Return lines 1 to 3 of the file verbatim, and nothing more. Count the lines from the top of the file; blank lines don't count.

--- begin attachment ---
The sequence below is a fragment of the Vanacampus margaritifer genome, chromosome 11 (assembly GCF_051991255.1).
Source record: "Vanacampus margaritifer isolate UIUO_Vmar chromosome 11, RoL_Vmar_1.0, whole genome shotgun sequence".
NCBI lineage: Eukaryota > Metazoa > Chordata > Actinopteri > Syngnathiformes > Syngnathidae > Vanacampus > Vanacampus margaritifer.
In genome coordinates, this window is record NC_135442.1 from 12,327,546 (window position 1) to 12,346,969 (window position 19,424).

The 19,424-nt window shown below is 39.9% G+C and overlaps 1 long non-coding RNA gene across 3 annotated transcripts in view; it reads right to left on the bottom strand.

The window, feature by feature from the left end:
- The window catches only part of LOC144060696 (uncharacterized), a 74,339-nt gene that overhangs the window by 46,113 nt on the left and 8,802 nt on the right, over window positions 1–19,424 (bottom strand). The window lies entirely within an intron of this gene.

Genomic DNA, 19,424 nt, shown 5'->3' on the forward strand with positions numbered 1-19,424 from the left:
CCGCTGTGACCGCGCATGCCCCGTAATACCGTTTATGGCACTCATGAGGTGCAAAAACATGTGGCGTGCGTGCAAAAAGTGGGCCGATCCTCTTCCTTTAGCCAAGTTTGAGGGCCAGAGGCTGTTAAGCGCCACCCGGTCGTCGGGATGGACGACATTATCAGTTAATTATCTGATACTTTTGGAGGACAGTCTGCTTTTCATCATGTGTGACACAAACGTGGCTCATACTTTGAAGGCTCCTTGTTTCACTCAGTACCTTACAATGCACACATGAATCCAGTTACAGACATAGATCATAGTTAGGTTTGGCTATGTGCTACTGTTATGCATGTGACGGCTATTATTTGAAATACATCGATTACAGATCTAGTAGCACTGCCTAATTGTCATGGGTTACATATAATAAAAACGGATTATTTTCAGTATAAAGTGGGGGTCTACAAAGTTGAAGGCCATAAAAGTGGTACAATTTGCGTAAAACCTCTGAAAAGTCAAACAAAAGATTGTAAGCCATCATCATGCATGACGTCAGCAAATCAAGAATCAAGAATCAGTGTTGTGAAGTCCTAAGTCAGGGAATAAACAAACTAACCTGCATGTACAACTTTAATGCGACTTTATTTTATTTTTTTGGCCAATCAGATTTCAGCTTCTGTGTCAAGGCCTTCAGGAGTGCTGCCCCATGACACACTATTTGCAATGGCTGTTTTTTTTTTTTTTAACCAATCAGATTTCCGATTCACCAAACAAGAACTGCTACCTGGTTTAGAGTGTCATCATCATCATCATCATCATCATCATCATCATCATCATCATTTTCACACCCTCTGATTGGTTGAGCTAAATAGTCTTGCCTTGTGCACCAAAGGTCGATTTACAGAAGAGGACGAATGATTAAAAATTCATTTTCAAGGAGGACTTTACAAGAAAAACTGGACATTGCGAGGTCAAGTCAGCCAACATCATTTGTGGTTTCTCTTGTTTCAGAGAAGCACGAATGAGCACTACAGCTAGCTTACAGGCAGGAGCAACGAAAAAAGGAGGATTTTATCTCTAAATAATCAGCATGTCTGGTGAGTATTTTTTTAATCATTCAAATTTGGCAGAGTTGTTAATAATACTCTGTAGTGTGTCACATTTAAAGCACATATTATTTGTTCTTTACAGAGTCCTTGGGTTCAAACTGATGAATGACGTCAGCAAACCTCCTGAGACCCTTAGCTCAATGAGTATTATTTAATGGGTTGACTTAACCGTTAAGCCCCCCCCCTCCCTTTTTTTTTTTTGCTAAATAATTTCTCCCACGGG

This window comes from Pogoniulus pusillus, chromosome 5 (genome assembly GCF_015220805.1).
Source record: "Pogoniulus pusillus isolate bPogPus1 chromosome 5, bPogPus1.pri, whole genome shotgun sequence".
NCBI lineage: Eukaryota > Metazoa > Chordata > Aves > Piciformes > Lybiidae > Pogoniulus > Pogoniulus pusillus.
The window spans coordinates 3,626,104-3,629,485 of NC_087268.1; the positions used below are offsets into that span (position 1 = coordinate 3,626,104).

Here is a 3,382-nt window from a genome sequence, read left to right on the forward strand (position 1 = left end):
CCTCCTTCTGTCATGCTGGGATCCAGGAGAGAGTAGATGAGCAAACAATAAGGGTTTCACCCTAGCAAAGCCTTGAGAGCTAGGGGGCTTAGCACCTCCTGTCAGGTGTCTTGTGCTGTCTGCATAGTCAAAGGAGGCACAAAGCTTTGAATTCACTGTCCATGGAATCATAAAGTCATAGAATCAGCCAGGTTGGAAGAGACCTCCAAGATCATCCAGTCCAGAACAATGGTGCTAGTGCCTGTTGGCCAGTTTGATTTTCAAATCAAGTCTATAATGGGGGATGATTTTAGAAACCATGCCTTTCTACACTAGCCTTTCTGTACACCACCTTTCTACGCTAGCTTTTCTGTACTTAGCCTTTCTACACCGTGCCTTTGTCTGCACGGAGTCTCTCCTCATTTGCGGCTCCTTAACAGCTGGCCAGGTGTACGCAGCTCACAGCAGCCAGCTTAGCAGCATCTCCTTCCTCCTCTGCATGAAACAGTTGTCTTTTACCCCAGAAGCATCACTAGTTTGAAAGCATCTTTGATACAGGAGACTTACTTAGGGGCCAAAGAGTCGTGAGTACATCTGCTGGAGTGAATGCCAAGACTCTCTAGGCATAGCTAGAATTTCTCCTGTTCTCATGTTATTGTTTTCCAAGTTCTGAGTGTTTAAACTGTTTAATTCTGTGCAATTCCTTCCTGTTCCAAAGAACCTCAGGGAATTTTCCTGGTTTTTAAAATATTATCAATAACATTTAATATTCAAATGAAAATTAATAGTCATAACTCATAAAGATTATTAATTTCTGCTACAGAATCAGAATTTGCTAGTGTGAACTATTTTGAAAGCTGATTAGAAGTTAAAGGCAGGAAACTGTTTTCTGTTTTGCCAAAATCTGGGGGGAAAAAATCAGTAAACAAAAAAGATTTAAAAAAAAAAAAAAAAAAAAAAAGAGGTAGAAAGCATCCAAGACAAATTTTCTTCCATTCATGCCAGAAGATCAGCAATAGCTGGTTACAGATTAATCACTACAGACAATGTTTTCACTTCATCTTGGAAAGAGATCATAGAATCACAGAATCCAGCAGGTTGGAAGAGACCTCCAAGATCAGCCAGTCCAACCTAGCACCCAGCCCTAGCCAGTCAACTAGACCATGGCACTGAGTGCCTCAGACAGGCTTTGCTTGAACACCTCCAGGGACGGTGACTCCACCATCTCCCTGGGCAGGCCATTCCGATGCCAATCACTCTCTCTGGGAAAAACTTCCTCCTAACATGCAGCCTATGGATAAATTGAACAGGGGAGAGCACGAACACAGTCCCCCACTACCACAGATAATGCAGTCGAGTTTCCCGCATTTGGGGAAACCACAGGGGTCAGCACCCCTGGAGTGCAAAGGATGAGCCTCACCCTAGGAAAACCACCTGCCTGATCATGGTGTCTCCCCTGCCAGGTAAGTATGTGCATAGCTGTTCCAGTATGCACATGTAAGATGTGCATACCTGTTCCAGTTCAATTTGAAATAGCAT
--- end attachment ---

The sequence below is a fragment of the Vanacampus margaritifer genome, chromosome 11 (assembly GCF_051991255.1).
Source record: "Vanacampus margaritifer isolate UIUO_Vmar chromosome 11, RoL_Vmar_1.0, whole genome shotgun sequence".
NCBI lineage: Eukaryota > Metazoa > Chordata > Actinopteri > Syngnathiformes > Syngnathidae > Vanacampus > Vanacampus margaritifer.